GBU Mountain News XLIX March 6, 2014.pdf

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GBU Mountain News
March 6 - XLVIII


Counties: Glenn, Inyo, Kern, Kings, Madera,
Mendocino, Santa Barbara, San Joaquin, Sonoma,
Sutter, Tulare, Tuolumne, Yuba
o Cities: Brookside Township-Mendocino County,
City of Willits-Mendocino County, City of St.
Helena-Napa County, City of Calistoga-Napa
County, City of American Canyon-Napa County
o Tribes: Hoopa Valley Tribe in Humboldt County,
Yurok Tribe in Del Norte County, Tule River Indian
Tribe in Tulare County, Karuk Tribe in
Siskiyou/Humboldt Counties
o Special Districts: Lake Don Pedro Community
Services District, Placer County Water Agency
(PCWA), Twain Harte Community Services District,
Carpenteria Valley Water District
A total of 22 counties have established drought task
forces to coordinate local drought response. These
counties include: Butte, Madera, Mendocino, Merced,
Modoc, Monterey, Nevada, Placer, Plumas, Sacramento,
San Joaquin, San Luis Obispo, San Mateo, Santa
Barbara, Santa Clara, Siskiyou, Solano, Stanislaus,
Sutter, Tehama, Tulare, and Tuolumne. Leaders of the
state’s Drought Task Force visited Mendocino County
last Monday, which was the first of several regional
meetings for the Task Force. This visit included briefings
at the Lake Mendocino reservoir and at an emergency
drinking water pipeline being constructed in Willits, as
well as a large meeting with local officials in Ukiah.
Task Force leaders travelled to Merced for additional
meetings this Tuesday (March 4).
The Association of California Water Agencies has
identified over 100 local water agencies that have
implemented water conservation actions which include
voluntary calls for reduced water usage and mandatory
restrictions where water shortages are worst. The Frazier
Park Public Utility District has also recently adopted a
water conservation plan.
Last Wednesday (February 26), the California Public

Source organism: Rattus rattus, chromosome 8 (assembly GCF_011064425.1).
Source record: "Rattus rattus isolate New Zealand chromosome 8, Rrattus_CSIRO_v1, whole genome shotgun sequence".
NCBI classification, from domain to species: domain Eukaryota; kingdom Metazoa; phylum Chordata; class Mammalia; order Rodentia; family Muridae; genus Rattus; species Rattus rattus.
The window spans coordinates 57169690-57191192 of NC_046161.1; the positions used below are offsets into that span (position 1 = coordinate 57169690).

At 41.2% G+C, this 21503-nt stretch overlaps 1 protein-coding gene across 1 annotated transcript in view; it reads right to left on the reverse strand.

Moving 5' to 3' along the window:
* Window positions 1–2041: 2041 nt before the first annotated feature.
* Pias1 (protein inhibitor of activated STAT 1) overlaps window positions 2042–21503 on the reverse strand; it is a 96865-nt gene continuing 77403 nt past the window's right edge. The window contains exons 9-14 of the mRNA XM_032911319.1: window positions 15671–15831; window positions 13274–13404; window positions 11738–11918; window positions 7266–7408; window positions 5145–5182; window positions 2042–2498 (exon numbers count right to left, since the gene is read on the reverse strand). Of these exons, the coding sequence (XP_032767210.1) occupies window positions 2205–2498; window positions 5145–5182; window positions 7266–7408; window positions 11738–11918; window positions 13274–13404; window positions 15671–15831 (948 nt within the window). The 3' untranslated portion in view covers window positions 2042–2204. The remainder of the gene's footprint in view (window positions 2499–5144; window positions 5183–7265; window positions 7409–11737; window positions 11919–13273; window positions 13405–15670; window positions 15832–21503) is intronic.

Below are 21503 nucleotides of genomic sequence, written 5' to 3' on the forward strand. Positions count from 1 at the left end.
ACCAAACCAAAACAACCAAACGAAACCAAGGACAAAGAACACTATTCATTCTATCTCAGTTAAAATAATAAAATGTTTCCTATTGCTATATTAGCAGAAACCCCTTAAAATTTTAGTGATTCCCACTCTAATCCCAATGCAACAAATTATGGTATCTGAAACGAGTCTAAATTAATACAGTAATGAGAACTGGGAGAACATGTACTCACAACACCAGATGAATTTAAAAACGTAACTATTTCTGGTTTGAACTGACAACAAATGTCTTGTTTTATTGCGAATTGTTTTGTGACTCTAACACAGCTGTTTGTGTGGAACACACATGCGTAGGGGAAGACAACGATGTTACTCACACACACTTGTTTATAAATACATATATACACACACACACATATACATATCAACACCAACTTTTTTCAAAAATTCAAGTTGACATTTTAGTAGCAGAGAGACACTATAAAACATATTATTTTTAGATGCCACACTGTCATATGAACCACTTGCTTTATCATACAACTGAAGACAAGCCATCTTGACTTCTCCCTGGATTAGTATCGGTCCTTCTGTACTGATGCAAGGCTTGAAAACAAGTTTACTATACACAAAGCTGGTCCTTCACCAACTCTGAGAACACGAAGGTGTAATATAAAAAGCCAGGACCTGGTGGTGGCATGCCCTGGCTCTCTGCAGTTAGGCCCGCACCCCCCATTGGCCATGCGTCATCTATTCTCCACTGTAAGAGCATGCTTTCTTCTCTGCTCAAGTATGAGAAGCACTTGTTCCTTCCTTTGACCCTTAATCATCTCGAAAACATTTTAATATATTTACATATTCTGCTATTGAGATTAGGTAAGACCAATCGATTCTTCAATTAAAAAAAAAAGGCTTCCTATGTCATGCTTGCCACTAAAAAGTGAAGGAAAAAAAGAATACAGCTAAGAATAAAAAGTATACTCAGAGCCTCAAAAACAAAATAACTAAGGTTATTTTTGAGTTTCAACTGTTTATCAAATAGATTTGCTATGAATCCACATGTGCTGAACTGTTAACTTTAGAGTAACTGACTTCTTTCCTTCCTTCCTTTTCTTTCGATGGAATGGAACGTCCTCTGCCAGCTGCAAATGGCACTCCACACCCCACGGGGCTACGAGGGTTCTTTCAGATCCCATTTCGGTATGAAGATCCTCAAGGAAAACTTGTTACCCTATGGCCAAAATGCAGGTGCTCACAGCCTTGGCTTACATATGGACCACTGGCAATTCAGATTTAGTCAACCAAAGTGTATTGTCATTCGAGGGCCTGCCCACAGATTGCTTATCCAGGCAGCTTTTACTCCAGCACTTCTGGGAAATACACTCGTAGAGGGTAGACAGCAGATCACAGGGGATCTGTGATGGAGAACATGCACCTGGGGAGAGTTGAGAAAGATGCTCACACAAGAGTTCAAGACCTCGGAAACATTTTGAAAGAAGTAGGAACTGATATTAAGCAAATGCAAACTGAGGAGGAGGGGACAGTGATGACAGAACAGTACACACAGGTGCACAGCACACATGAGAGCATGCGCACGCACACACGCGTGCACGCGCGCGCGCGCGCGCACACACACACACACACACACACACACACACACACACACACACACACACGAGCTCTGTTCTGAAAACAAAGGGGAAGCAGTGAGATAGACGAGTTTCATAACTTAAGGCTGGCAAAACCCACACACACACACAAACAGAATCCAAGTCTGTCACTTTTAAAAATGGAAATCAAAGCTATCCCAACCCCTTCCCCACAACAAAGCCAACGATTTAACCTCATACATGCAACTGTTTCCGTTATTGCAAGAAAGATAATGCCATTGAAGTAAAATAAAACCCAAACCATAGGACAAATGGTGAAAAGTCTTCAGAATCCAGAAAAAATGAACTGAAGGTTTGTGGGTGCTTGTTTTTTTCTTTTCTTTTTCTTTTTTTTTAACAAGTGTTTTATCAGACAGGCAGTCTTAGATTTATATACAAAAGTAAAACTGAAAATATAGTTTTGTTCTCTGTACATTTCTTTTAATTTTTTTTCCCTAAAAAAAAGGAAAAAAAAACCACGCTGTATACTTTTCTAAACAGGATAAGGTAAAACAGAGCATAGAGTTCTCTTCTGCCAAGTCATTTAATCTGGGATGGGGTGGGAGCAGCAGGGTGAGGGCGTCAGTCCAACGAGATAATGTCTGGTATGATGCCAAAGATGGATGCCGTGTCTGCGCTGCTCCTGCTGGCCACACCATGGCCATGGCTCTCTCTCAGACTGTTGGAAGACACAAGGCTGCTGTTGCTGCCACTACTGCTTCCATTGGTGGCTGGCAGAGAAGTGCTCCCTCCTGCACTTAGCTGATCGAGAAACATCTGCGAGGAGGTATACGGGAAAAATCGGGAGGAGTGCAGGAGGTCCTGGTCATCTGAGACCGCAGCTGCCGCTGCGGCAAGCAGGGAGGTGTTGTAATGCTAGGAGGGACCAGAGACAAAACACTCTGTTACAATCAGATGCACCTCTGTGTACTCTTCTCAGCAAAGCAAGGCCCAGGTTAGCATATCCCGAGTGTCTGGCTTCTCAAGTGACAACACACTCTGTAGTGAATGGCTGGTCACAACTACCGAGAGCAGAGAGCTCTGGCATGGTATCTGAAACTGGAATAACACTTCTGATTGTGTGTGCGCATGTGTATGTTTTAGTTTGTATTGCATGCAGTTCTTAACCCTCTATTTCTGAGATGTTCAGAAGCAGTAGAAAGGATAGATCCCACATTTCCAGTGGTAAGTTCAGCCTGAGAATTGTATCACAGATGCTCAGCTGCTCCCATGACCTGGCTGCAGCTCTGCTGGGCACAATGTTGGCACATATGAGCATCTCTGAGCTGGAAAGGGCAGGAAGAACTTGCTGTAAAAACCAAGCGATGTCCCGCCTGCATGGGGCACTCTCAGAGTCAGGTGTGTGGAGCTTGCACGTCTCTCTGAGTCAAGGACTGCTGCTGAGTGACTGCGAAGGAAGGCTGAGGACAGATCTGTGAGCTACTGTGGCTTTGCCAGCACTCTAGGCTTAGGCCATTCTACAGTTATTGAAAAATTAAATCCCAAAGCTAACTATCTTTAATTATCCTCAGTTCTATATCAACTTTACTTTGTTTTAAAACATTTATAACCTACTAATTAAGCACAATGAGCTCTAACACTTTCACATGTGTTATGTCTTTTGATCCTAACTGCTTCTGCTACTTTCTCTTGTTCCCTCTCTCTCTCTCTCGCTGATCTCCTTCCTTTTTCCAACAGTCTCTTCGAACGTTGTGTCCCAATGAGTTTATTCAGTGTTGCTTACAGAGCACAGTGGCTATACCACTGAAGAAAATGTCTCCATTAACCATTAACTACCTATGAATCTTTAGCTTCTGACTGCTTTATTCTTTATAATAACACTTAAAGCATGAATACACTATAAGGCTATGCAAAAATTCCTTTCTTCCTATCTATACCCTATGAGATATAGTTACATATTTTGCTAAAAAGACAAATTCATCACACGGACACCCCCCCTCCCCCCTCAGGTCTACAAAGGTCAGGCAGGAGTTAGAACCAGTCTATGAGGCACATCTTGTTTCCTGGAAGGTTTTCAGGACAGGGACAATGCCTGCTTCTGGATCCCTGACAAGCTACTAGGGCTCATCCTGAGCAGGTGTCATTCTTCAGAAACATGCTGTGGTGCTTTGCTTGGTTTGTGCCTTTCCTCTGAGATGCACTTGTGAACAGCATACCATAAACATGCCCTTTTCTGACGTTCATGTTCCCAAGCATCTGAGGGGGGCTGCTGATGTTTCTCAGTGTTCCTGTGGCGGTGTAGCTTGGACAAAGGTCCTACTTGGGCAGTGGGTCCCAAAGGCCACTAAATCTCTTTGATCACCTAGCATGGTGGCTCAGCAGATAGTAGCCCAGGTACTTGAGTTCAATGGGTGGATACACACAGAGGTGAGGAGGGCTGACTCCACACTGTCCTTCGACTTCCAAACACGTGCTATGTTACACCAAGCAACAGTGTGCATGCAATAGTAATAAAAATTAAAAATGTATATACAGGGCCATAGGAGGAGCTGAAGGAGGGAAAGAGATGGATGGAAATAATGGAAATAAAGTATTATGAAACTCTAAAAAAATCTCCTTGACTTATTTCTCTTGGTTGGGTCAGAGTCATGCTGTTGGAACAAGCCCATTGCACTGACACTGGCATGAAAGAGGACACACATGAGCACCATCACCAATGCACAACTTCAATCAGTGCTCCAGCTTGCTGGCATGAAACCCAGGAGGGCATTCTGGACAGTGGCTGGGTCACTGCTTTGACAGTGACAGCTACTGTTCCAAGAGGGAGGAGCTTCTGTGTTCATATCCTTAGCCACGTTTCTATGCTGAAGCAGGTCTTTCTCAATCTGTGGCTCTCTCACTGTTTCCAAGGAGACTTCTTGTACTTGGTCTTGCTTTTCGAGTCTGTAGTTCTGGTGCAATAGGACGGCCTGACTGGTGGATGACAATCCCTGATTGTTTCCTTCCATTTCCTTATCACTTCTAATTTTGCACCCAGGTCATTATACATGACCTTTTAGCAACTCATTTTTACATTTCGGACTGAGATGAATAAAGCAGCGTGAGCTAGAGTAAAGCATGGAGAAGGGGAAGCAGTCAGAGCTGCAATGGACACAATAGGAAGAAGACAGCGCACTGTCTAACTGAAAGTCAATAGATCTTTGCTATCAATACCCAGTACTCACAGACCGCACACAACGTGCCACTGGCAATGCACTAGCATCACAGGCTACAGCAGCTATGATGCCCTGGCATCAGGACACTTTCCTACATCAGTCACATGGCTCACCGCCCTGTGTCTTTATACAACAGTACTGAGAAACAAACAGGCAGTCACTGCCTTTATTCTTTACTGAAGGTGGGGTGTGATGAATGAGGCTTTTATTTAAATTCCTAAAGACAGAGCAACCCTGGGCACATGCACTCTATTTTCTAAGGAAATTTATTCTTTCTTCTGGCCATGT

Utilities Commission (CPUC) passed a directive that
orders private water utilities to implement 20% voluntary
water use reductions. The CPUC regulates all for-profit
water utilities in the state, which provide water to
approximately six million Californians.
On Friday (February 28), the State Water Board’s
Executive Director extended the Temporary Urgency
Change approved on January 31, which allows large
reservoirs upstream from the Delta to reduce flows from
their reservoirs in order to retain water supplies for later
in the year. The Executive Director will issue an updated
order regarding this action next Wednesday, March 12.

Snow packed mountains in the Sierra Nevada near Bishop
in April of 2011

As reported in previous issues of the GBU Mountain
News, the State’s Drought Emergency Bill has become
law: In one week after it was introduced, emergency
drought legislation passed both chambers of the
California legislature almost unanimously and was
signed by the Governor Brown. The bill provides funding
for shovel-ready water projects and emergency assistance
to communities, including:
o $549 million to increase storm water capture and use
of recycled water, improve
o management of groundwater storage, and strengthen
water conservation.
o $40 million from the proceeds of the state’s cap-andtrade program to help local
o water agencies, farmers and large buildings reduce
their water and energy use.
o $25 million for emergency food assistance in areas
hard-hit by the drought.
o $21 million for housing-related assistance to drought
o $15 million to help communities that face drinking
water shortages.
o $14 million to improve groundwater management
across the state and help to poor communities with
groundwater contamination exacerbated by the
The bill also streamlines state rules to enable more water
recycling, strong enforcement of water rights and
housing assistance to migrant workers.
Compiled from information provided by the Governor's office, the
Governor's Office of Emergency Services, the California Department
of Food & Agriculture, the California Water Boards, and the
California Department of Water Resources.